Naturally, one feels angry at Baird for doing something like this. It’s a scummy move, but an understandable one all the same. Baird, though repugnant and selfish, is trapped in the same system as everyone else in the novel. Like Polly and like the other employees both up and down the chain, Baird is also caught under the heel of TimeRaiser. Yes, sympathy tilts toward Polly, but Baird is no less complex for his actions. Who would not do the same?

One of the reasons Polly captivates is, despite the cards stacked against her, Polly never becomes bitter; she never allows her desperation to push her down to the level we see in others, such as Baird. Another is the emotional current underneath the economical and societal struggles of An Ocean of Minutes: Polly’s search for Frank. Structurally, the novel is interspersed with flashbacks. The flashbacks primarily concern the dawn of Polly and Frank’s relationship and the trials of young love that come with that territory, but as the story continues and Polly’s TimeRaiser situation deteriorates further into misery, we are given a taste of the truly good times in their relationship, a glimpse of what might have been had the flu not changed the course of the country’s history. The sweet nothings, the little rituals, the tender sacrifices, the stuff of love.

Ultimately, their love story is the main emotional force driving the plot. In 1998, Polly is too tired, too distracted, and too busy trying to save her own ass to have the time and space needed to emotionally unfurl. Heartache is present, of course, in Polly, Baird, the other workers, and everyone else she comes across, but it is stuffed down and condensed, unavailable for dissection and analysis. This is not necessarily a fault of the novel; in fact, it is an accurate representation of the crushing grind of a capitalist system. In the flashback sequences, Polly is given the room to become more human, or at least a more fully realized human, and it is in these times Lim’s prose could slow down. However, the details of their relationship are small and sparse (e.g., a black plastic bag full of beer cans that Frank brought along on their first date), and the novel stretches them thin. These memories are the only things Polly brought with her into the future, and they offer the reader a real feeling of Polly’s interiority. Of her relationship with Frank, these memories deliver a needed sense of intimacy, but one is left with the sense that they could provide more.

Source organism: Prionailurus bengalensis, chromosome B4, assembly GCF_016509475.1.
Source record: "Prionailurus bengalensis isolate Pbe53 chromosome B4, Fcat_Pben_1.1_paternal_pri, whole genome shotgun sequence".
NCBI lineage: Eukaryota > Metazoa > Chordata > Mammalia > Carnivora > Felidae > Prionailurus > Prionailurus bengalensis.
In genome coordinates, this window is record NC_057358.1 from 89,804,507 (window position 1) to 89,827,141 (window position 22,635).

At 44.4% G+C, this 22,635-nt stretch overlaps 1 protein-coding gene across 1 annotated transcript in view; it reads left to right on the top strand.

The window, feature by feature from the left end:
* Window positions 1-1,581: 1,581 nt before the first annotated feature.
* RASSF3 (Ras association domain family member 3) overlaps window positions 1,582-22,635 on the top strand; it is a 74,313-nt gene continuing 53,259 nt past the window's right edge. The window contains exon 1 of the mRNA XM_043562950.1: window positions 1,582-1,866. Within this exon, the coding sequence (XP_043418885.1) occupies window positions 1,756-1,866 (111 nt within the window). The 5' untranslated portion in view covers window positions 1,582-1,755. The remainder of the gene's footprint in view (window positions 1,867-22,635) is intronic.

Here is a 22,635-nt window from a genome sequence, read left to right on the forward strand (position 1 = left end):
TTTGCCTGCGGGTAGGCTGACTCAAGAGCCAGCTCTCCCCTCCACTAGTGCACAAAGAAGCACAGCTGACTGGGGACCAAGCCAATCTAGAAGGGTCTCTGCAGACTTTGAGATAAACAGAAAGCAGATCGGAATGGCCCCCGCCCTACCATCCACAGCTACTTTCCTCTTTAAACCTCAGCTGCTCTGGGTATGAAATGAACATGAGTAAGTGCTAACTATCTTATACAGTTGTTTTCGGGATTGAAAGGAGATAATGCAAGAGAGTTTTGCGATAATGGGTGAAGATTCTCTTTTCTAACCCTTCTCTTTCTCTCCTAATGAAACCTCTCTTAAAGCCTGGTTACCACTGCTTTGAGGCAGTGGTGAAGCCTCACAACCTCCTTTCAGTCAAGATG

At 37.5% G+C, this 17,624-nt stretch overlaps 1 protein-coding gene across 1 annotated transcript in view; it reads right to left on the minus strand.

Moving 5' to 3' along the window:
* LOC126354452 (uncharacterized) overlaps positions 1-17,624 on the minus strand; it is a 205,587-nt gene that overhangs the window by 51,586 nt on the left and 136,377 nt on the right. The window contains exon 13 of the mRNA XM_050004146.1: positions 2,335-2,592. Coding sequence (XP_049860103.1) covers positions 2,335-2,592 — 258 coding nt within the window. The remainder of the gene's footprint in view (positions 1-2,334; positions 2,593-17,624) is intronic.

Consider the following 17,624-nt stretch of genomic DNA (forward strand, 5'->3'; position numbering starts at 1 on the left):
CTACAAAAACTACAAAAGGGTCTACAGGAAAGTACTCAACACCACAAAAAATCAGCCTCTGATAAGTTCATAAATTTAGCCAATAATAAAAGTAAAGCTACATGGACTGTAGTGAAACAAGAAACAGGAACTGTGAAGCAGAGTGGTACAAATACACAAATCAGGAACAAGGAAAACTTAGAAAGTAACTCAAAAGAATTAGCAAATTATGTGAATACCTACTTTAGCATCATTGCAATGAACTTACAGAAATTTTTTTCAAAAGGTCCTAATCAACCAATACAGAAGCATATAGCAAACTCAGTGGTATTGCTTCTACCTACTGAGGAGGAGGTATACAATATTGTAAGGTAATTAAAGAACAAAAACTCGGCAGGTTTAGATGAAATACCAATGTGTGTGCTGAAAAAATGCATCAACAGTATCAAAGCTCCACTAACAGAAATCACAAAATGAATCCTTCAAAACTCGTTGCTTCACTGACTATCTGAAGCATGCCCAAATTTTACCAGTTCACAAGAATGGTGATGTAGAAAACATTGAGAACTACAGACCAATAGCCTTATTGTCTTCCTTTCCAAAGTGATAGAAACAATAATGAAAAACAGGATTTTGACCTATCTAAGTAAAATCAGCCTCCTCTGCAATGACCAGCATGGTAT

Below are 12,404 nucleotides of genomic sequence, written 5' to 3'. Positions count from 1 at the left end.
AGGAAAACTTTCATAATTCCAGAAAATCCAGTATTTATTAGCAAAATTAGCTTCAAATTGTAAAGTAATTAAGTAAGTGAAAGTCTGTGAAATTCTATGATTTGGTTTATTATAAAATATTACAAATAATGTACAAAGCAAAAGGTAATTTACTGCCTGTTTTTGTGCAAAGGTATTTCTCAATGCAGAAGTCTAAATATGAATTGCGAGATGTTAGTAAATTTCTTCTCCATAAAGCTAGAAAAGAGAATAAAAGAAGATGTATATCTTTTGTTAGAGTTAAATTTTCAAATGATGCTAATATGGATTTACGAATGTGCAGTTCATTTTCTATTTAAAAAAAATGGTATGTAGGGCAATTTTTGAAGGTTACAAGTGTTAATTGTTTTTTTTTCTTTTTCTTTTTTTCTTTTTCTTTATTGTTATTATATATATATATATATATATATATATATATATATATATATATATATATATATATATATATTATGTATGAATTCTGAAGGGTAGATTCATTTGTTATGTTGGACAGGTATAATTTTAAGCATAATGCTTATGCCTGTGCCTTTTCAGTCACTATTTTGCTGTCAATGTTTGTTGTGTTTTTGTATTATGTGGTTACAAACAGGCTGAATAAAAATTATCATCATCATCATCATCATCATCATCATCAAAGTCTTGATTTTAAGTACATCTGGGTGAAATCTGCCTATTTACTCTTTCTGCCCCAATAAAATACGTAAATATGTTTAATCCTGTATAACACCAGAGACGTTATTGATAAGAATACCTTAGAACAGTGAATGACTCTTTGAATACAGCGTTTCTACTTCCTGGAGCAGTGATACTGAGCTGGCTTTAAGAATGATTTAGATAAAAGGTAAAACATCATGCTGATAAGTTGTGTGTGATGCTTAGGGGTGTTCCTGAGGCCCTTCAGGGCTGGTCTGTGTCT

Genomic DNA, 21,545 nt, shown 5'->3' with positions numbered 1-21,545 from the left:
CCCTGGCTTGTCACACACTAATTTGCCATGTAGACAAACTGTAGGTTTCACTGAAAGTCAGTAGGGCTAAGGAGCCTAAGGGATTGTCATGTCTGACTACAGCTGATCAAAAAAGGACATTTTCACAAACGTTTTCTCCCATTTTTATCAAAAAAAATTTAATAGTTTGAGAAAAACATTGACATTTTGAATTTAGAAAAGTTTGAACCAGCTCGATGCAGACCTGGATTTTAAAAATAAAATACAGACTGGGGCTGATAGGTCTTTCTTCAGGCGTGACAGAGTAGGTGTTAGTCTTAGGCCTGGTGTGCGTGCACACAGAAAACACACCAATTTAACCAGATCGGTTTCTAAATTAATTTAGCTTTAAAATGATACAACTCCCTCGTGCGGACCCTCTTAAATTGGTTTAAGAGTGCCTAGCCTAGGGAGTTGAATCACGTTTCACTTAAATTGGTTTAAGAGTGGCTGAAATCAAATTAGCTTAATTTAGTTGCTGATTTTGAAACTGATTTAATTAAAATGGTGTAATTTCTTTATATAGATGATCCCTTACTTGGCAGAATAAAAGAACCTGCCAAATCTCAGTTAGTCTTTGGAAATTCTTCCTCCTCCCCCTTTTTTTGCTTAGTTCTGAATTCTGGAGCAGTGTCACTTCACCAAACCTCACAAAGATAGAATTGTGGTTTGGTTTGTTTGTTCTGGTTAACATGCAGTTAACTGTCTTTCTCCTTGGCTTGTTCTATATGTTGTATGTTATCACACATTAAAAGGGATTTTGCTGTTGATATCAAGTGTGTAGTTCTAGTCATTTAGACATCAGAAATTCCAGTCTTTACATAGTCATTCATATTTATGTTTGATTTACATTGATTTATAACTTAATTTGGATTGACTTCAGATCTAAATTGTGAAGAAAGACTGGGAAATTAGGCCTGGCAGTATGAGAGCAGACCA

This slight lack is unfortunate, for the flashbacks also serve to gently and efficiently bring a discussion of race into the novel. Before she traveled into the future, Polly, whose father was Lebanese, was able to pass as white and never deliberately thought of herself as otherwise. In 1998, however, things are different for Polly. TimeRaiser employees are nominally separated by job—those with more desirable skills are of a higher status, the others lower—but this separation also parallels a racial line. In short, because Polly is racially ambiguous, strangers immediately assume she is a manual laborer who speaks Spanish. This confuses Polly, especially in the beginning, when she still has her coveted O-1 status. But when Baird rats Polly out and she joins the H-1 class workers, they, too, assume she is like them. They speak Spanish to her, and Polly begins to wonder why is it, exactly, that the H-1 workers are one color and the O-1 workers another. Again, the novel treads a thin line between dystopia and representation, for there is not any segregation law on the books. Rather, through various reasons, not a single one of which is in any individual’s power to control, this is merely the way things have turned out, and those in the wake are left to pick up the pieces and make the best of it.

Some of them do so wonderfully. After a near constant barrage of brutality, it is refreshing when a sense of comraderie is introduced through Polly’s fellow H-1 workers. A shred of humanity does survive in the future, but only in low-wage workers, the downtrodden. They are the ones who help Polly out, they are the ones who sacrifice themselves before others, and, most importantly, they are the ones who have fun, the last keepers of joy in a world where the lights have gone out.

For the most part, that is. Toward the end of the novel, Polly, caught up in in the general solidarity surrounding her, trusts someone whom she should not. Something disastrous nearly happens, a misfired act that sends Polly hurtling toward the ending of the book. After all that has happened, after Polly reaches her conclusion, questions still remain. There are eternal ones, like can you ever really come home again? But there are more specific ones, too. How do we operate in a world that turns us against each other?

It is pleasant to ponder these questions. Pleasant and a little sad. An Ocean of Minutes asks us to ponder the state of the world, but also the people we love. What we would do for them. What we would miss if they disappear. And how can we make their lives better while they are still around.

Kyle Callert is a writer from Detroit. He is Assistant Fiction Editor at Ninth Letter. His website is